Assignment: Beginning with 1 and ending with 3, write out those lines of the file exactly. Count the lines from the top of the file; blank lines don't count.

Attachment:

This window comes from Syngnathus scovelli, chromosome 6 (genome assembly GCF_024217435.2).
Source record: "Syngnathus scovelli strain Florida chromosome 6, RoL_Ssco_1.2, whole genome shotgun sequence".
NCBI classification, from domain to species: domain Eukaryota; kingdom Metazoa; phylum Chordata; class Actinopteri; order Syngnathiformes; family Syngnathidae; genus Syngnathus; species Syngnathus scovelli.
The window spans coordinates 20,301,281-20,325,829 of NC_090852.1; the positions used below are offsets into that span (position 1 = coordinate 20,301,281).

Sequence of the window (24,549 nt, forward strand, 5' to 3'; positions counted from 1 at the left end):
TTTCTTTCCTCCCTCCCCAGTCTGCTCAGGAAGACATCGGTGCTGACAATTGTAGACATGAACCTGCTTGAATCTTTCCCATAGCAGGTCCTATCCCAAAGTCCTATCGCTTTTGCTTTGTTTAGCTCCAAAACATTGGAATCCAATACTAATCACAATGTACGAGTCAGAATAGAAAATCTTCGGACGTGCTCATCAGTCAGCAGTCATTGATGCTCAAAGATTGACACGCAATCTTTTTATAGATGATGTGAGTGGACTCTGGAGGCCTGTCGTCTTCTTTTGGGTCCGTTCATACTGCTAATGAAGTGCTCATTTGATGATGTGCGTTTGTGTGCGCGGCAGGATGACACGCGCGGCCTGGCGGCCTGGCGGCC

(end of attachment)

This window comes from Syngnathus scovelli, chromosome 6 (genome assembly GCF_024217435.2).
Source record: "Syngnathus scovelli strain Florida chromosome 6, RoL_Ssco_1.2, whole genome shotgun sequence".
NCBI classification, from domain to species: domain Eukaryota; kingdom Metazoa; phylum Chordata; class Actinopteri; order Syngnathiformes; family Syngnathidae; genus Syngnathus; species Syngnathus scovelli.